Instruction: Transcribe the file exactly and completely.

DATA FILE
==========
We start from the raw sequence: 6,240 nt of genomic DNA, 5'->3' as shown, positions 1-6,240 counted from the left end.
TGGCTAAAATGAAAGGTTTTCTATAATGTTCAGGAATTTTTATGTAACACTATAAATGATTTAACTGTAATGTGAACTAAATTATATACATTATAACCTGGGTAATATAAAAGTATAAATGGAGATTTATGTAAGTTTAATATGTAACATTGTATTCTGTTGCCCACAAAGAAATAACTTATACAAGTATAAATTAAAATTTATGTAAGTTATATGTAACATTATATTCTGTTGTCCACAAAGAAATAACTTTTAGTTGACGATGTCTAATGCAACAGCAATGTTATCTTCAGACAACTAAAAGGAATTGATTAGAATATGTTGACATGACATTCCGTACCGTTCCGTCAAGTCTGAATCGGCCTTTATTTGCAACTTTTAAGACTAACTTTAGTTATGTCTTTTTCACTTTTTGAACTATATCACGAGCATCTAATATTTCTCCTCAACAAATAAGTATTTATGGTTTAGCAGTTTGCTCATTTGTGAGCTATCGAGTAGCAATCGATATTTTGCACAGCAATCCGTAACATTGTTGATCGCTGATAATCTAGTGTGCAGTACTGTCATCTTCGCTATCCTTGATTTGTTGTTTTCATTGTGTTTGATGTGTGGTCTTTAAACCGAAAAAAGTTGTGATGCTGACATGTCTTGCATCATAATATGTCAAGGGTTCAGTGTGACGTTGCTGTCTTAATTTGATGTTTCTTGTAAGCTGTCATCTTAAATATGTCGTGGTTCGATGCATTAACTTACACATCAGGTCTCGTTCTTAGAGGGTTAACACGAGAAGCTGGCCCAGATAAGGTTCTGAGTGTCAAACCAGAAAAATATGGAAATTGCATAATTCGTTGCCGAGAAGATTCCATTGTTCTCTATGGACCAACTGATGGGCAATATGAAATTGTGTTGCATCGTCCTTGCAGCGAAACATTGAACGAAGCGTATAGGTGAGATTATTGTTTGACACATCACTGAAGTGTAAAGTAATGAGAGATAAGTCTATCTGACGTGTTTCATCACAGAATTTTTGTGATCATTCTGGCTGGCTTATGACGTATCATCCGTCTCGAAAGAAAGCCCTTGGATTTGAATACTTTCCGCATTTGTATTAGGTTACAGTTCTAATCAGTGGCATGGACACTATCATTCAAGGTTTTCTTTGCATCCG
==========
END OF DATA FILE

We start from the raw sequence: 6,240 nt of genomic DNA, 5'->3' as shown, positions 1-6,240 counted from the left end.
TGGCTAAAATGAAAGGTTTTCTATAATGTTCAGGAATTTTTATGTAACACTATAAATGATTTAACTGTAATGTGAACTAAATTATATACATTATAACCTGGGTAATATAAAAGTATAAATGGAGATTTATGTAAGTTTAATATGTAACATTGTATTCTGTTGCCCACAAAGAAATAACTTATACAAGTATAAATTAAAATTTATGTAAGTTATATGTAACATTATATTCTGTTGTCCACAAAGAAATAACTTTTAGTTGACGATGTCTAATGCAACAGCAATGTTATCTTCAGACAACTAAAAGGAATTGATTAGAATATGTTGACATGACATTCCGTACCGTTCCGTCAAGTCTGAATCGGCCTTTATTTGCAACTTTTAAGACTAACTTTAGTTATGTCTTTTTCACTTTTTGAACTATATCACGAGCATCTAATATTTCTCCTCAACAAATAAGTATTTATGGTTTAGCAGTTTGCTCATTTGTGAGCTATCGAGTAGCAATCGATATTTTGCACAGCAATCCGTAACATTGTTGATCGCTGATAATCTAGTGTGCAGTACTGTCATCTTCGCTATCCTTGATTTGTTGTTTTCATTGTGTTTGATGTGTGGTCTTTAAACCGAAAAAAGTTGTGATGCTGACATGTCTTGCATCATAATATGTCAAGGGTTCAGTGTGACGTTGCTGTCTTAATTTGATGTTTCTTGTAAGCTGTCATCTTAAATATGTCGTGGTTCGATGCATTAACTTACACATCAGGTCTCGTTCTTAGAGGGTTAACACGAGAAGCTGGCCCAGATAAGGTTCTGAGTGTCAAACCAGAAAAATATGGAAATTGCATAATTCGTTGCCGAGAAGATTCCATTGTTCTCTATGGACCAACTGATGGGCAATATGAAATTGTGTTGCATCGTCCTTGCAGCGAAACATTGAACGAAGCGTATAGGTGAGATTATTGTTTGACACATCACTGAAGTGTAAAGTAATGAGAGATAAGTCTATCTGACGTGTTTCATCACAGAATTTTTGTGATCATTCTGGCTGGCTTATGACGTATCATCCGTCTCGAAAGAAAGCCCTTGGATTTGAATACTTTCCGCATTTGTATTAGGTTACAGTTCTAATCAGTGGCATGGACACTATCATTCAAGGTTTTCTTTGCATCCG